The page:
{:target (. js/document (getElementById "simple-component"))}))

Reagent's wire up is very similar, but slightly more compact:

(reagent/render-component [simple-component] (.getElementById js/document "simple-component")))

Where they differ

From here the two frameworks diverge, first we'll show Om's approach to implementing our "simple-component".

(def app-state
   {:current-time (js/Date.)}))

(defn simple-component [app owner]
    (will-mount [this]
                (js/setInterval #(om/update! app [:current-time] (js/Date.)) 1000))
    (render [this]
            (let [time-str (-> (:current-time app) .toTimeString (clojure.string/split " ") first)]
              (dom/div #js {:className "time-component"}
                       (dom/h3 #js {:className "time-title"} "The current time is:")
                       (dom/p #js {:className "time"} time-str))))))

Here our Om code uses the React API Lifecycle to setup a JavaScript interval that updates our app state every second. Om uses a single shared app state between all components which in our example is called "app-state" and contains the key "current-time". Om manages app-state through clojure atoms which provide managed access to synchronous state. Now the equivalent Reagent implementation:

(defn simple-component []
  (let [current-time (atom (js/Date.))]
    (fn []
      (js/setTimeout #(reset! current-time (js/Date.)) 1000)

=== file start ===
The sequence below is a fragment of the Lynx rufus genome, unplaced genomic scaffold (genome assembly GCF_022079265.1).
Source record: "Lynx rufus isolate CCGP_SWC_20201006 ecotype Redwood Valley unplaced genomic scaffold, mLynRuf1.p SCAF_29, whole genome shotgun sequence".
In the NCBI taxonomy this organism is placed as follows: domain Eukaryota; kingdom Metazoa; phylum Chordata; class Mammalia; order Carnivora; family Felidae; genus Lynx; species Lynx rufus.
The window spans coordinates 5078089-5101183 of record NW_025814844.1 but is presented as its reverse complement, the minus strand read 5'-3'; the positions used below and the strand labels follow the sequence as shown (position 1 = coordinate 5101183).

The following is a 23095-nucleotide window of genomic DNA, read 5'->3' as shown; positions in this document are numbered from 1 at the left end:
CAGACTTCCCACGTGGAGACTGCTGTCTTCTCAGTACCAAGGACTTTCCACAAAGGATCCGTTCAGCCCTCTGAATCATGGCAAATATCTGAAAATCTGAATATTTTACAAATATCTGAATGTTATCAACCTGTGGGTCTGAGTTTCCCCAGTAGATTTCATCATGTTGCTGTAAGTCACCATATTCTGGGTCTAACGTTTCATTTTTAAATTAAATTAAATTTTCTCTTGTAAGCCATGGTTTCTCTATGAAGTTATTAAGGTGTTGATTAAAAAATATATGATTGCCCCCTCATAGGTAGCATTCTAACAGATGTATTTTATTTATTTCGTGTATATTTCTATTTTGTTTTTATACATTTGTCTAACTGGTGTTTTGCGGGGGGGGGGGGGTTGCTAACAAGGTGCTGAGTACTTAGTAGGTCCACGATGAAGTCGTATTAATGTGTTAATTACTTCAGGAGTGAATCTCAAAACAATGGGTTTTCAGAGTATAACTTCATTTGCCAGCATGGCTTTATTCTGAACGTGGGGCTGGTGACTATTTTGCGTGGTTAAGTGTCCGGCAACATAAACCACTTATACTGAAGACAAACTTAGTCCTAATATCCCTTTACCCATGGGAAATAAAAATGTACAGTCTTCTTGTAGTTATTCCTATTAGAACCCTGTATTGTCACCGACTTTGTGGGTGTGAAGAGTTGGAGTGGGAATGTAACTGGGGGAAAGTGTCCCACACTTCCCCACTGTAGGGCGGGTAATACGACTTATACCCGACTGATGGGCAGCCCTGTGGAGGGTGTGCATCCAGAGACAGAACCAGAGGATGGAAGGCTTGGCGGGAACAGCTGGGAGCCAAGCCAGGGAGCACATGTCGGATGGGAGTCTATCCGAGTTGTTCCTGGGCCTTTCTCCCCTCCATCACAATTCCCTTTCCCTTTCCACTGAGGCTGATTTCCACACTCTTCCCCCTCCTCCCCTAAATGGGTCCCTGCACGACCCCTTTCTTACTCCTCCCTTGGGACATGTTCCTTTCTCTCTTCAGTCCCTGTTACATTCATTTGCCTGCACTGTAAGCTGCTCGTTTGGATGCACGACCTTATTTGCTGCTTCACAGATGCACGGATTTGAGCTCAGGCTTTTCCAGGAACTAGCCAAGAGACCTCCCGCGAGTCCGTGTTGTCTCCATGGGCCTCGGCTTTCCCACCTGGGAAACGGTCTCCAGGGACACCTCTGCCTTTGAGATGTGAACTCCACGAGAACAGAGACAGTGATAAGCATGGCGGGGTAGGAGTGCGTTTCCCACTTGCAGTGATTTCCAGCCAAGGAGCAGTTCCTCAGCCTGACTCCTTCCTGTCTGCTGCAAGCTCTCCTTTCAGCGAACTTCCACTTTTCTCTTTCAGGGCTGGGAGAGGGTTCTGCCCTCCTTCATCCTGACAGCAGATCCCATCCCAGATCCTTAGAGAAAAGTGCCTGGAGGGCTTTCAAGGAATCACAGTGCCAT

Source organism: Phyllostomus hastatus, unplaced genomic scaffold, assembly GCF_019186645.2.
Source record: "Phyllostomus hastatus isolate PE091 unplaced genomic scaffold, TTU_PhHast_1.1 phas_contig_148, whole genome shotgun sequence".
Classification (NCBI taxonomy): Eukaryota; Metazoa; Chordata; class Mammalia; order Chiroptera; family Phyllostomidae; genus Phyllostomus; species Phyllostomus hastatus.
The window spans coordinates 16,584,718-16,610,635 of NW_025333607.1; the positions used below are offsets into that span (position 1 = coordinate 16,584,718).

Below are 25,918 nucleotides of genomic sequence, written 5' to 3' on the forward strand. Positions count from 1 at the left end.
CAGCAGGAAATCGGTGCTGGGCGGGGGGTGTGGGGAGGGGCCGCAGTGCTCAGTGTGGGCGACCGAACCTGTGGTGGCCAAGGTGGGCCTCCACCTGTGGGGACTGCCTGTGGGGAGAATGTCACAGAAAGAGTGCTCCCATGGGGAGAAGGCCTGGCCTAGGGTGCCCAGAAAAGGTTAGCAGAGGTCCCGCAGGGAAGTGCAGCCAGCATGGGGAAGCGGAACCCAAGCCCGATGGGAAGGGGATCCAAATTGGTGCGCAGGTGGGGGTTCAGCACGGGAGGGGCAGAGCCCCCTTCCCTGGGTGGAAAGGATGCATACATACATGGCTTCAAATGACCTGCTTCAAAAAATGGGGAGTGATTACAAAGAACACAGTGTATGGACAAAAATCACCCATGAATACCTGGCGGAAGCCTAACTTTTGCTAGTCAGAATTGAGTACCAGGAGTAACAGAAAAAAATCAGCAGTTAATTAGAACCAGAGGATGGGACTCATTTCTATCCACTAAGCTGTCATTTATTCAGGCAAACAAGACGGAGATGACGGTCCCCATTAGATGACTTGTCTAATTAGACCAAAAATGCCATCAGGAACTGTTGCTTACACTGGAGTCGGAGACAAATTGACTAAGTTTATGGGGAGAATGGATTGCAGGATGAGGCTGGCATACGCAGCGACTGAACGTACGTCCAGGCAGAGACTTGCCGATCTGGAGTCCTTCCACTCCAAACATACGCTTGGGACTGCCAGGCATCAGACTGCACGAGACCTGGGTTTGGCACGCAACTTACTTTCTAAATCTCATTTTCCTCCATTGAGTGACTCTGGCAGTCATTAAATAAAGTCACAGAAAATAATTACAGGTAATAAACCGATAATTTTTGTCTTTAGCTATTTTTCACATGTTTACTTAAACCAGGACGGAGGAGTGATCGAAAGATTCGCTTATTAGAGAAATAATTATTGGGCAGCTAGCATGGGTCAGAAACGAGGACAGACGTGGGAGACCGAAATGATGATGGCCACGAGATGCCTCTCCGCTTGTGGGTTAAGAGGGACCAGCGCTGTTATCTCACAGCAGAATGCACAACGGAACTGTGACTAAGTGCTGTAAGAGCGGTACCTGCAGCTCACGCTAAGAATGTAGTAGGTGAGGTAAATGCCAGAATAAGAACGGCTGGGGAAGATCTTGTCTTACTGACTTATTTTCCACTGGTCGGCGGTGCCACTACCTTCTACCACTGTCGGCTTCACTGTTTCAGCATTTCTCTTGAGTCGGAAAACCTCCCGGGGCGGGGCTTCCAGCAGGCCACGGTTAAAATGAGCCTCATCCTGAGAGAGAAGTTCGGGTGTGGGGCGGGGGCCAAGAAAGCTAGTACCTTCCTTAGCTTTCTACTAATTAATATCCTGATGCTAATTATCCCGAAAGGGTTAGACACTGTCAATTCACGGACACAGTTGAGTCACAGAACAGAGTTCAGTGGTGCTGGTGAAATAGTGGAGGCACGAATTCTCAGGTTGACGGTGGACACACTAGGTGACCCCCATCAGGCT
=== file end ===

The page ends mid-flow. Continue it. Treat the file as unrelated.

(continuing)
(let [time-str (-> @current-time .toTimeString (clojure.string/split " ") first)]
        [:h3.time-title "The current time is:"]
        [:p.time time-str]))))

Our Reagent source code closely resembles a typical HTML document, which is immediately more comfortable for web developers with limited React API experience. In our opinion the Reagent code is more concise and compact while being easier to read. Some of the syntax complexity in Om comes from its dependence on the clojure reify macro to create a component which implements the React Lifecycle API. Reagent hides this detail from the developer by handling the API interface for the user. In our example, Reagent is able to use the setTimeout event instead of setInterval because our Reagent component returns a function for rendering instead of the actual rendered result. Each time the component is rendered in Reagent we set a new timer. Our Om code only wires up once in the IWillMount API interface so we use setInterval to ensure we continue to fire updates every second.

In addition to the syntax and API differences, Reagent and Om take a very different approach to state management. Instead of following the global app state approach like Om, Reagent uses its own implementation of the atom class which re-renders dependent components based on an atom being dereferenced. This approach allows Reagent to use local component atoms for state information that isn't shared with other components. Our example makes use of this local state feature by declaring our current-time as an atom within the Reagent component itself.